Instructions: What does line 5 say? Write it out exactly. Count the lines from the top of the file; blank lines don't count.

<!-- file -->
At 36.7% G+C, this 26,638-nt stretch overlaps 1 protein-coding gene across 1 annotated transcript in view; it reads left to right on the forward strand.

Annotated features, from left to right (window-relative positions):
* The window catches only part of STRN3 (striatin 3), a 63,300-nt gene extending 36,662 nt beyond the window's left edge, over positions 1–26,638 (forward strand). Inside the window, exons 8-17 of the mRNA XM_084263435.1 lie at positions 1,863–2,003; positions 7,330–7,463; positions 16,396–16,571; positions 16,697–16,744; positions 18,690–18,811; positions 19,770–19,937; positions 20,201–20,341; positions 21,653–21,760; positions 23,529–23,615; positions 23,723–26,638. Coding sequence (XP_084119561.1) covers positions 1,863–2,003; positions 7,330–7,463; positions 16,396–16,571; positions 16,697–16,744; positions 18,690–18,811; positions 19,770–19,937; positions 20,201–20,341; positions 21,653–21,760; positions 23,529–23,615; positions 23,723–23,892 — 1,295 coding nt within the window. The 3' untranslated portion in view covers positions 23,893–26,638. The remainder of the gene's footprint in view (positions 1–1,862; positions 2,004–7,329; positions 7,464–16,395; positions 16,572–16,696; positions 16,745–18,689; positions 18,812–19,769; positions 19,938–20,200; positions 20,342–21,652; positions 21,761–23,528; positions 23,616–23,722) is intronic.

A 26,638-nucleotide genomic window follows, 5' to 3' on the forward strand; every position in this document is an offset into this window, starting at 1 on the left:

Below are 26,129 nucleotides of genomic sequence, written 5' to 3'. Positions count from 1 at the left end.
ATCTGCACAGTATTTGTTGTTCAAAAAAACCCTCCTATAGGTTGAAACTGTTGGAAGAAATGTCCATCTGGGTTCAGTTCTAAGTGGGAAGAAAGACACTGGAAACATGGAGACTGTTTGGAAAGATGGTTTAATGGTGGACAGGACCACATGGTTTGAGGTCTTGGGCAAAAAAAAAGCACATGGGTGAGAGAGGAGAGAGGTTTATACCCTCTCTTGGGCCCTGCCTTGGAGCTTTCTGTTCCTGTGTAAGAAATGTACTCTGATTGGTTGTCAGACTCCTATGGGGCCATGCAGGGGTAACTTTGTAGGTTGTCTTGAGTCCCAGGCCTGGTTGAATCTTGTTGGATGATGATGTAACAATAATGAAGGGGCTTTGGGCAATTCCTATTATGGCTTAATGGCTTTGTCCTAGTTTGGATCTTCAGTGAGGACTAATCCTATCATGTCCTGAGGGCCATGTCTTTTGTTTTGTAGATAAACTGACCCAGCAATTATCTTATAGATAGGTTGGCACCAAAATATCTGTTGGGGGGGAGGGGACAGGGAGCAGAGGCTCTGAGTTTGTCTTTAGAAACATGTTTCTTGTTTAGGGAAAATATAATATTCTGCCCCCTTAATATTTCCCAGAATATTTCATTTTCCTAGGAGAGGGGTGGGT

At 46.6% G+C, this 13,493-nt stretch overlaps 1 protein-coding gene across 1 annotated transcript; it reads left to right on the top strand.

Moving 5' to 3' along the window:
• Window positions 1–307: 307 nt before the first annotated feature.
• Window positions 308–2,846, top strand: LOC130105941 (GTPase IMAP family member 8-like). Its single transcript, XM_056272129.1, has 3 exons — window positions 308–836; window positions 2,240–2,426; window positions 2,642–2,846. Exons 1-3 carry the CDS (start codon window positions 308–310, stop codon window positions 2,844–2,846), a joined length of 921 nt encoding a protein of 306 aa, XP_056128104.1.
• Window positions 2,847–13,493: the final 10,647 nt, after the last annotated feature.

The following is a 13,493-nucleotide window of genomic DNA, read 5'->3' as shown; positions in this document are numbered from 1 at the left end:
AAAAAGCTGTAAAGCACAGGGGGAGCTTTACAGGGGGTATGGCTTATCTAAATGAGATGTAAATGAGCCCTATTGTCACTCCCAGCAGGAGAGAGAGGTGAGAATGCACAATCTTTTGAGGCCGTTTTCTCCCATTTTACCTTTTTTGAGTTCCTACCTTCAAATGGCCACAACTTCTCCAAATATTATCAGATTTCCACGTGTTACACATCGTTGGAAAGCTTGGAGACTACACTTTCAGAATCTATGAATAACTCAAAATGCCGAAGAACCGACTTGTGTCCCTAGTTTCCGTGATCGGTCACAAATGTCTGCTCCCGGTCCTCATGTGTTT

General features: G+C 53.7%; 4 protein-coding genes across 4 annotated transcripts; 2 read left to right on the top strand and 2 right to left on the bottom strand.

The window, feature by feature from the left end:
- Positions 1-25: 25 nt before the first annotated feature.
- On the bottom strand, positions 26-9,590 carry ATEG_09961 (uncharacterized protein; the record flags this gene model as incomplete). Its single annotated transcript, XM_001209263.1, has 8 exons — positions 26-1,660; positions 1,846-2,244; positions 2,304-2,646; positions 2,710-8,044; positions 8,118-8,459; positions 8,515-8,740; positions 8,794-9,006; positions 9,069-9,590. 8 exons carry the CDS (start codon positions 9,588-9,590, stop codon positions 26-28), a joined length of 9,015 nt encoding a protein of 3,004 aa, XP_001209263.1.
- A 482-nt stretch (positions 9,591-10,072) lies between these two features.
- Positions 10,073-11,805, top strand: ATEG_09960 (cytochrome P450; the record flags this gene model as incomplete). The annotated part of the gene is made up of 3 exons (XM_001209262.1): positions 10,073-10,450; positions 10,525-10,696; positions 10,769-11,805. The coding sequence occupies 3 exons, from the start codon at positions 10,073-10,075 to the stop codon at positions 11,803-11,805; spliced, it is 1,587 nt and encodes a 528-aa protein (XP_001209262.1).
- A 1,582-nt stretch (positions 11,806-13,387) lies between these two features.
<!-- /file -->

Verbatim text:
Below are 26,129 nucleotides of genomic sequence, written 5' to 3'. Positions count from 1 at the left end.